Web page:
The wood industry plays a large part in the health of our North American forests
It is well worth mentioning that clear cuts are a thing of the past here in North America.
On a recent excursion into the forests of remote western Montana, a lone Forest Service employee popped his head up out of the brush, announcing that he was there to survey land for an upcoming forest management project in conjunction with the local lumber industry. The purpose was to manage the forests to better mitigate fire danger and promote ecosystem health. Local lumber companies would be in charge of thinning areas that had become overgrown and at risk of being engulfed by a wildfire. It was an interesting mini-lesson in the very real role lumber companies play in maintaining the health of public lands. Today, loggers work hand-in-hand with the Forest Service to selectively thin areas that need thinning. When you visit Oregon State’s Forest Management page, the overview reads, “The management option focuses on the biological, ecological, and economic characteristics of forests and society. Students gain knowledge and experience in active forest management, including monitoring the health of forests and natural resources, maintaining species inventory, timber cruising, planning and executing harvesting operations, focusing on conservation and sustainability of natural resources such as wildlife, and protecting the forest from harmful weeds, insects, disease, erosion, and fire.” This university’s focus is reflective of the industry at large. The US Forest Service lists five separate “regeneration” models to keep forests lush and green for generations. In addition to maintaining forest health at the literal ground level, the wood industry also contributes to forest sustainability through modern technologies that are increasing the strength and longevity of wood as a building material. Composite wood products bring to market aesthetically pleasing products that frequently outperform their more energy-intense counterparts like steel and concrete. Plus, have you ever heard of a steel hugger? Or concrete hugger?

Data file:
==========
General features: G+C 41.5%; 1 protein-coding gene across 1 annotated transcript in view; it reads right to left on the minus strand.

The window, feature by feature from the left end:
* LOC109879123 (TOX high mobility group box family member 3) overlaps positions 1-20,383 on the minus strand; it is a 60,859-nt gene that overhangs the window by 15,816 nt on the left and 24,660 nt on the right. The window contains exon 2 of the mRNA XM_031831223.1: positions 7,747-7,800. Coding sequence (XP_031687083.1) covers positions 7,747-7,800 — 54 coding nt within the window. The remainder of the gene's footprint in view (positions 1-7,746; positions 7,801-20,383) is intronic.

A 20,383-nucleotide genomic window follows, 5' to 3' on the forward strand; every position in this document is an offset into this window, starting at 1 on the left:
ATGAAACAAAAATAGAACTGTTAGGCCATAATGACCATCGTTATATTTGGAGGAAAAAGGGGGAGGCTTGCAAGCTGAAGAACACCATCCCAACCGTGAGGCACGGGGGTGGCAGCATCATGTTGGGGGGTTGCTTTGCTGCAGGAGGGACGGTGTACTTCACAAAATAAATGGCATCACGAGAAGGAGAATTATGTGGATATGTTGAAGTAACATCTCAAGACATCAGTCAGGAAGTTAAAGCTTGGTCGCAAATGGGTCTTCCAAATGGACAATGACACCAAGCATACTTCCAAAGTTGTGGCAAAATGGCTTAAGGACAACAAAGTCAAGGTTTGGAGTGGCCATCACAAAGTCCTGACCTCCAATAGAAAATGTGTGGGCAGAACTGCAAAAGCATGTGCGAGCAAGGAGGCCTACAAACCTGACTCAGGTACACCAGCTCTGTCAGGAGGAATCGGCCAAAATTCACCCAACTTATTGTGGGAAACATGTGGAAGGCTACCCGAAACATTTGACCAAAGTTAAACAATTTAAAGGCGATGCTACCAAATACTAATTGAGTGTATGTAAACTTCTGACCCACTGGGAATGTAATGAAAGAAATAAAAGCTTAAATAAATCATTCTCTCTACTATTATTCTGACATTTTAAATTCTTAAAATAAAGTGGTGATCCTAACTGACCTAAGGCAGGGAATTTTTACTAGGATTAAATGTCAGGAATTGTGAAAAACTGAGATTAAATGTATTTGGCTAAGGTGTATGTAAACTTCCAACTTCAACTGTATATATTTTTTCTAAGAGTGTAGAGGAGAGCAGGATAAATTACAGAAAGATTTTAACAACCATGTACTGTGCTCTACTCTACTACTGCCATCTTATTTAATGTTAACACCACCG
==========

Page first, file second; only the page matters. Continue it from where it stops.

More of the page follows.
As the world moves toward regenerative solutions, the wood industry leads the way with a variety of professional opportunities aimed at preserving the planet, and keeping it beautiful.